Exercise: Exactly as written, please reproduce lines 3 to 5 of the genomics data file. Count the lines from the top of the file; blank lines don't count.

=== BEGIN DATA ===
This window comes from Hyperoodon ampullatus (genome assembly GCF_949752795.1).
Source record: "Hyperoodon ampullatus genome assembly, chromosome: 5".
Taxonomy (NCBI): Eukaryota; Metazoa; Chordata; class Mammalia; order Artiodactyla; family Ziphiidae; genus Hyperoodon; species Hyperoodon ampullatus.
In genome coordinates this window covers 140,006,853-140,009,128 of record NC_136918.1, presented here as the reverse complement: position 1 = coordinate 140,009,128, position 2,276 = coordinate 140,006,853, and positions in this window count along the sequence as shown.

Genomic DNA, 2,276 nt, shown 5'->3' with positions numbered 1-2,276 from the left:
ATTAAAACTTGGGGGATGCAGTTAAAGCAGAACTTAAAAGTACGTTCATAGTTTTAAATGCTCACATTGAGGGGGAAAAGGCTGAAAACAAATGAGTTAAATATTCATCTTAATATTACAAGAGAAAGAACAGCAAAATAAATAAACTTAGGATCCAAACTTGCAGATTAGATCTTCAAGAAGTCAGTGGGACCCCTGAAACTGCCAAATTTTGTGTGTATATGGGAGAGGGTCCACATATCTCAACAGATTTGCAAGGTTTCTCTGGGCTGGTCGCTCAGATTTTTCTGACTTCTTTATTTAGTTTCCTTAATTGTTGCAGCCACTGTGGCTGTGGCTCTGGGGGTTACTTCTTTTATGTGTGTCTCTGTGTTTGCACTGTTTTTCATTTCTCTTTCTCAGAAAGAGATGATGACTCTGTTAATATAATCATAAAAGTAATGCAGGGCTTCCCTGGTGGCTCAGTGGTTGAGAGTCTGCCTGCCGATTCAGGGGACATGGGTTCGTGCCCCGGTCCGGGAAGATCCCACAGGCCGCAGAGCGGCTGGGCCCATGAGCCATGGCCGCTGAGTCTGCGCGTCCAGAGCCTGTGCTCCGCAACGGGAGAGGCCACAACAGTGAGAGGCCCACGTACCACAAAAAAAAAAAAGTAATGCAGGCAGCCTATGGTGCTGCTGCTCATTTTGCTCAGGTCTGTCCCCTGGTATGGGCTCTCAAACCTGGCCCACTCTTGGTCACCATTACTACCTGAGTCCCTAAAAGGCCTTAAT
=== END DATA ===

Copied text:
Taxonomy (NCBI): Eukaryota; Metazoa; Chordata; class Mammalia; order Artiodactyla; family Ziphiidae; genus Hyperoodon; species Hyperoodon ampullatus.
In genome coordinates this window covers 140,006,853-140,009,128 of record NC_136918.1, presented here as the reverse complement: position 1 = coordinate 140,009,128, position 2,276 = coordinate 140,006,853, and positions in this window count along the sequence as shown.

Genomic DNA, 2,276 nt, shown 5'->3' with positions numbered 1-2,276 from the left: